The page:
Tea plant is an evergreen which is found in China and northern India. It produces dark and shiny green leaves and small, white flowers. The best tea is often known to be produced from high altitude mountains, which provide proper temperature and humidity that allow tea leaves to grow slowly. Soil, altitude and climate, all influence the quality of tea, while this also depends on when the tea is plucked and how is it processed. Many of us are fond of green tea and enjoy having two or three cups of this healthful and delicious beverage every day. Green tea rejuvenates us, and makes us feel light and energetic. This makes green tea one of the most preferred drinks at all places in the world.
The four main types of tea, green tea, black tea, white tea and oolong tea, all come from the same tea plant. The way the leaves are processed after they are harvested determines how a particular type of tea is created. It is interesting to know more about what makes green tea different from other teas. While it is possible to distinctly identify both, green tea and black tea from their appearance, both these varieties have a unique flavor and aroma which are characteristic to either variant. The primary difference between green tea and black tea is that the leaves of green tea are withered and steamed after they are plucked. These are not wilted or fermented, enabling green tea to retain most of its naturally present and nutrients and enzymes, and also its singular green color. Black tea leaves are fermented, wilted and also fully oxidized, providing it with a distinctive taste and flavor.
Flavor of green tea is very often light, fresh and grassy, unlike black tea which has heartier, deeper and a stronger taste. Black tea may even have a sweet aroma with very floral undertones. Green tea and black tea are both brewed in separate ways. To ensure that the green tea does not become bitter, water used for brewing should be hot, but not boiling. Ideally, green tea should be brewed at temperatures around 175o Fahrenheit or 80o Celsius. However, water used for brewing black tea should be boiling. Another important factor which makes green tea different from black tea is the caffeine content in the two. Black tea has at least two or three times more caffeine than green tea, as the caffeine levels depend on how well are the leaves fermented after they are plucked from a tea plant. The more a tea is fermented, higher are the levels of caffeine present in the same. If a person is sensitive to caffeine, or suffers from commonly known effects of caffeine, which include insomnia, headaches or fatigue, he may choose to go for green tea over black tea.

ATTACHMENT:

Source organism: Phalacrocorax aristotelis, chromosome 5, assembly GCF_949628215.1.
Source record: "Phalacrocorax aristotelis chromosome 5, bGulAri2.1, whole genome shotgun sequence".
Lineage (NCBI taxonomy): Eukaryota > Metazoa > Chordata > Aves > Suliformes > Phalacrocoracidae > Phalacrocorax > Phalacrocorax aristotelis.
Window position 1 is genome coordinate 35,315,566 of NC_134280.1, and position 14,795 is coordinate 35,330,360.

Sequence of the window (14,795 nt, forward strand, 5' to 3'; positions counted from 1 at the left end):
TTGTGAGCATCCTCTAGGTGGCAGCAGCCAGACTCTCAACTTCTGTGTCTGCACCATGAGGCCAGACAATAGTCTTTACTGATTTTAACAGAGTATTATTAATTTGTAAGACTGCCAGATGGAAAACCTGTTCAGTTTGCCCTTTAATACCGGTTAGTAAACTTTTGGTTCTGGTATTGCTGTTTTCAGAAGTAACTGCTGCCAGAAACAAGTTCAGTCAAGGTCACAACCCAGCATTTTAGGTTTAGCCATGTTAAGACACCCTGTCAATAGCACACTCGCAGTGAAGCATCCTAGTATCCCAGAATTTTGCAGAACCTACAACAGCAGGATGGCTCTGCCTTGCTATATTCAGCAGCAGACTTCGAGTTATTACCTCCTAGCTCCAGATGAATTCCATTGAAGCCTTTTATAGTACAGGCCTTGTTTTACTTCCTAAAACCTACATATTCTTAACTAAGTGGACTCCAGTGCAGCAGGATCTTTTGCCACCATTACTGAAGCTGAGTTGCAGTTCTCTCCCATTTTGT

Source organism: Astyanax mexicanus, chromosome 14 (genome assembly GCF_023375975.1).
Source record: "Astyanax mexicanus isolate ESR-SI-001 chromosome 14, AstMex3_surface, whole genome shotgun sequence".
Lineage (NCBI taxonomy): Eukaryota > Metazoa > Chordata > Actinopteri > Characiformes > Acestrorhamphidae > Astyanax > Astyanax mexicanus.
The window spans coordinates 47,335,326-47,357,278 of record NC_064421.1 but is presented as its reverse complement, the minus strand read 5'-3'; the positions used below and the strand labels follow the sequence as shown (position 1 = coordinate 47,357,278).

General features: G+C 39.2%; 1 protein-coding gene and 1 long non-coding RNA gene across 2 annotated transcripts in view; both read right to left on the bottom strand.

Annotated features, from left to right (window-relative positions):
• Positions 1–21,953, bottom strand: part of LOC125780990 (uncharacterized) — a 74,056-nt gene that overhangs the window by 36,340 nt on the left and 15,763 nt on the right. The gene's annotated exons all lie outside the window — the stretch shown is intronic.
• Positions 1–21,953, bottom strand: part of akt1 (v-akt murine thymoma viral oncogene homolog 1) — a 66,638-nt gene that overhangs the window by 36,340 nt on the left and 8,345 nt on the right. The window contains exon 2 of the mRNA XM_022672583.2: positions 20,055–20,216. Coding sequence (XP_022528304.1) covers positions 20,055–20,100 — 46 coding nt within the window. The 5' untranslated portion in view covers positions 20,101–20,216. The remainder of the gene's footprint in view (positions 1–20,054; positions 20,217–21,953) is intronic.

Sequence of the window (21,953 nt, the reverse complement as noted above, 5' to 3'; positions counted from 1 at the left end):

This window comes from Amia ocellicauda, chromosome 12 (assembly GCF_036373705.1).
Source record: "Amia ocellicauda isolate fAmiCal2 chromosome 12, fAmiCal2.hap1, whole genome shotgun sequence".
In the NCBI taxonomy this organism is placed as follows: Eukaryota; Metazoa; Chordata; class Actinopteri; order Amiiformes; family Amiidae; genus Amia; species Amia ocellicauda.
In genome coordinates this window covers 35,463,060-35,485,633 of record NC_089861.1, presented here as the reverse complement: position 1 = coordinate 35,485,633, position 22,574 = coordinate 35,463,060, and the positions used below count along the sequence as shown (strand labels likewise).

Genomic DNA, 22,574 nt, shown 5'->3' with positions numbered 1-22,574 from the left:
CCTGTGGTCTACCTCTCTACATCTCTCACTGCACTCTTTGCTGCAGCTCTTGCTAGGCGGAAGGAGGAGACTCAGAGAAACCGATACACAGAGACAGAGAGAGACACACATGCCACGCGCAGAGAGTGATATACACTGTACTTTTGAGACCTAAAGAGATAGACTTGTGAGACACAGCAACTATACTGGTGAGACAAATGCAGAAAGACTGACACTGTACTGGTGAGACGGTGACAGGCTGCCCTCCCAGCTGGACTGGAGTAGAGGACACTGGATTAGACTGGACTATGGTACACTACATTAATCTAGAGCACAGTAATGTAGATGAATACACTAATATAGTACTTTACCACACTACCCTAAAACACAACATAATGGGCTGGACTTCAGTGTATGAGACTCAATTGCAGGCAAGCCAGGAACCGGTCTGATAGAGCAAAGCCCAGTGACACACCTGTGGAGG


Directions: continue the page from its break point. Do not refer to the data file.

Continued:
Even though green tea and black tea, both stain our teeth, black tea darkens the teeth more visibly owing to its strong color. People may prefer green tea over black tea to prevent or minimize any sort of staining on their teeth.
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